PM2.5 levels in individual states also fluctuated over time, which is normal depending on what’s happening with emissions and weather patterns, the researchers said. But in general, the team didn’t see any trends of states being consistently cleaner or dirtier over time.

“Everyone was saying that pollution had to be lower after the stay-at-home orders went into effect,” said lead author Bujin Bekbulat, a UW doctoral student in civil and environmental engineering. “But that’s not what we saw across the U.S. It was very surprising.”

While the researchers analyzed all states that had enough data, this article highlights three states with stay-at-home orders and large metropolitan areas: Washington, California and New York. As of June 17, Washington had higher PM2.5 levels than normal the week before its stay-at-home order went into effect, and the levels have bounced around since then. Meanwhile, California had lower PM2.5 levels than normal before its stay-at-home order, and that has gradually increased. New York only had a few counties reporting data, but in those counties, PM2.5 levels remained relatively consistent over the course of 2020.

Across the country, ozone levels dropped below expected values before stay-at-home orders were issued and have increased since then, reaching expected values by early May. As of June 17, when this story was initially published, ozone levels continued to be similar to expected values. Ozone levels often change over time, the researchers said, depending on what’s happening with emissions and the weather.

Similar to the PM2.5 data, ozone levels varied by state. For example, New York’s ozone levels were similar to the national trend. California had lower ozone levels before the stay-at-home order and those levels gradually increased to higher than expected before dropping again the week of May 13. Washington only had one county reporting ozone data – King County – and its ozone levels were within the expected range when the stay-at-home order went into effect. Since then, the levels have fluctuated between lower and higher than expected.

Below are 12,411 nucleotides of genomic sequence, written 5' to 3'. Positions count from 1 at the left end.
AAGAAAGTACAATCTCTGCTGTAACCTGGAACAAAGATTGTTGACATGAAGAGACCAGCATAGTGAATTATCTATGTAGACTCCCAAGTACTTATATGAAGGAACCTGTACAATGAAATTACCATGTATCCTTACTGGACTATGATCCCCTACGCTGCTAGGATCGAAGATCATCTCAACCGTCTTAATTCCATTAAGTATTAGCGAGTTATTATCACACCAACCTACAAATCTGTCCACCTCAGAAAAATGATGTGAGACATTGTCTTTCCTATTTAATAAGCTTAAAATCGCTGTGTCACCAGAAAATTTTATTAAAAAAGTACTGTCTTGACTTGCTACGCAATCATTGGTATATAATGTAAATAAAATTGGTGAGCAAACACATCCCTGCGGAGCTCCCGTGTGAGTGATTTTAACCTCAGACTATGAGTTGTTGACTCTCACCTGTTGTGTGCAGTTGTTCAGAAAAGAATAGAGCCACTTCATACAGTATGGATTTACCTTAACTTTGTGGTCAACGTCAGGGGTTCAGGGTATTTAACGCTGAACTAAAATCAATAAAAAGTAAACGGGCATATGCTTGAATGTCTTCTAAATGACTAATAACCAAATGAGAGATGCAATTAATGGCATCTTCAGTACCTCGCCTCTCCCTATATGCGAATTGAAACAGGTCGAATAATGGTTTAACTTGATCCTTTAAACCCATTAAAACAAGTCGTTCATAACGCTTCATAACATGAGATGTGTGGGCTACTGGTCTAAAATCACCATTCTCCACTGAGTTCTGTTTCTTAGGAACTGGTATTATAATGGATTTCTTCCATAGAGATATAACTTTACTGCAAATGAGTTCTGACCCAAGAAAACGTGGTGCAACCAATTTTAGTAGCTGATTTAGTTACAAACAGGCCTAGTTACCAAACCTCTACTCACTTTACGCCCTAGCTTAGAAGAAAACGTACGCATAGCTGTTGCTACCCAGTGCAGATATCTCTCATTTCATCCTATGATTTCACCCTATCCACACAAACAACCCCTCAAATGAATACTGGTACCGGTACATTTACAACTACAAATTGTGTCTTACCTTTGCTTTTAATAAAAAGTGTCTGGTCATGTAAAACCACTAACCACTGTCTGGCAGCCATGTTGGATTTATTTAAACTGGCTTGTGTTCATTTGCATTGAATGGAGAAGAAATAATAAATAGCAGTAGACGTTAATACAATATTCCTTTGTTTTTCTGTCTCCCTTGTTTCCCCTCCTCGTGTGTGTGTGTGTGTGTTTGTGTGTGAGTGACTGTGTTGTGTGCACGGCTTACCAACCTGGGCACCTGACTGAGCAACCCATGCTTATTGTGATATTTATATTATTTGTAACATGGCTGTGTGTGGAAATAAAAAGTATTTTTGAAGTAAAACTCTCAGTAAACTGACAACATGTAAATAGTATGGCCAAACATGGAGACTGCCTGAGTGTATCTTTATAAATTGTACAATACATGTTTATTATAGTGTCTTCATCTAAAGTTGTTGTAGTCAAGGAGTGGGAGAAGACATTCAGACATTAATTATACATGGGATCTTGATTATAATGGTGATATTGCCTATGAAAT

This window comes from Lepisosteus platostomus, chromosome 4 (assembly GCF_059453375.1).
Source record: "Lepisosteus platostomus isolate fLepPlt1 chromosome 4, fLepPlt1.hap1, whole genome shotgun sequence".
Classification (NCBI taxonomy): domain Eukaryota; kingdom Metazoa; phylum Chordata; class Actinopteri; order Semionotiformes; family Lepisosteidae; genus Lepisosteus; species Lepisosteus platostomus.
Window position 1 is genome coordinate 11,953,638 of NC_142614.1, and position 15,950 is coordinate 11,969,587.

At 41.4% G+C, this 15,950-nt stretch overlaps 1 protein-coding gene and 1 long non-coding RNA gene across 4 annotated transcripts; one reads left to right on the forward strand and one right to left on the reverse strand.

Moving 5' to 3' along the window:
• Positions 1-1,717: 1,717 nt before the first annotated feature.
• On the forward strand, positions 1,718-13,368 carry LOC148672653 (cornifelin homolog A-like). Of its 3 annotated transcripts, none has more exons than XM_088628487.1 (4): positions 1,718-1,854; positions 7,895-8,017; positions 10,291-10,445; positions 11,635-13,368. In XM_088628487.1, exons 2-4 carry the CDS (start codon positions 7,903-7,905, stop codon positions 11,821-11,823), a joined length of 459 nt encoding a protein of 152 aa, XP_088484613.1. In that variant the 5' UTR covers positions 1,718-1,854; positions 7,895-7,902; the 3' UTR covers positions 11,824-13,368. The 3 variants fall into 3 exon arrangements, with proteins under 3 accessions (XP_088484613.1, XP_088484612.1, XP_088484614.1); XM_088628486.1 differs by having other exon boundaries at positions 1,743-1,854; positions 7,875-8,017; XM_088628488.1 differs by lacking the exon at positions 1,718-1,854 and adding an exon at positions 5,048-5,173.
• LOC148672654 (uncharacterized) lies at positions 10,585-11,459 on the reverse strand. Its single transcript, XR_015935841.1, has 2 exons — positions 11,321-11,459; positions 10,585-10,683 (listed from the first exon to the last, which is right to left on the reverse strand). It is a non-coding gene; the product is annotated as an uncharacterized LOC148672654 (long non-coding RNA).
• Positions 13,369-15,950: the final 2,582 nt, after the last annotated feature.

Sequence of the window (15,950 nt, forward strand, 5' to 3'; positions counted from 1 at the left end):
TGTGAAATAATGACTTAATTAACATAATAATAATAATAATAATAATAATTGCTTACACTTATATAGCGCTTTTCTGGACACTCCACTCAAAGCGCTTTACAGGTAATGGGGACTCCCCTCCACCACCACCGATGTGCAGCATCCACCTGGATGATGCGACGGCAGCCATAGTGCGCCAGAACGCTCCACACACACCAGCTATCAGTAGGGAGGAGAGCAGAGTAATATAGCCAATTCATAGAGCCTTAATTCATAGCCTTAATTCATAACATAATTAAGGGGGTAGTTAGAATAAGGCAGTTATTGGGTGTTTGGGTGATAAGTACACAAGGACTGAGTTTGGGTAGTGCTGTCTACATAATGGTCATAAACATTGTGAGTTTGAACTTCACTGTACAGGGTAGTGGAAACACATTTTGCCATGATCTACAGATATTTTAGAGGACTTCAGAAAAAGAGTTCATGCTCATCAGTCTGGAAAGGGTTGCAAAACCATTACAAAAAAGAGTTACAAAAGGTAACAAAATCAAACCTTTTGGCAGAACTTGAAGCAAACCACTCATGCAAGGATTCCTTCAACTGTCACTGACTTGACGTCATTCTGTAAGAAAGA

While the team didn’t see any consistent drop in ozone and PM2.5 levels, the researchers wondered if NO2, a pollutant that’s more closely linked to car exhaust, would be affected by fewer people on the road. The EPA has not posted NO2 levels for 2020 yet, so the team used data for Seattle, Los Angeles and New York City from a website that tracks NO2 levels in cities across the world.

NO2 levels for all three cities were lower than expected the week of all three states’ stay-at-home orders, with Seattle 46% lower, Los Angeles 56% lower and New York City 46% lower. These levels generally have remained below normal values, as of June 17. These findings are consistent with recently reported NO2 observations by satellites, the researchers said.

“Everybody thinks that because so many people are not driving the air is really clean, but it really depends on what type of pollution you’re talking about,” Bekbulat said. “Cars are the main contributor to NO2 levels, which are down, so there’s something to people’s intuition. But we’re still using electricity, and that power plant is generating emissions. When it’s cold, people still burn fires, and that generates emissions. Meteorology plays a role, too: Stagnant air tends to be dirtier. There are all kinds of things happening that could explain why we think we’re all shutting down, but pollution levels don’t show that.”

Other co-authors on this paper are Joshua Apte​ at the University of Texas at Austin, Dylan Millet and Kelley Wells at the University of Minnesota, and Allen Robinson​​ at Carnegie Mellon University. This publication was developed as part of the Center for Air, Climate, and Energy Solutions, which was supported under an Assistance Agreement awarded by the U.S. Environmental Protection Agency.

For more information, contact Marshall at jdmarsh@uw.edu and Bekbulat at bujinb@uw.edu.

Grant number: R835873. This research has not been formally reviewed by EPA. The views expressed in this document are solely those of the authors and do not necessarily reflect those of the Agency. EPA does not endorse any products or commercial services mentioned in this publication.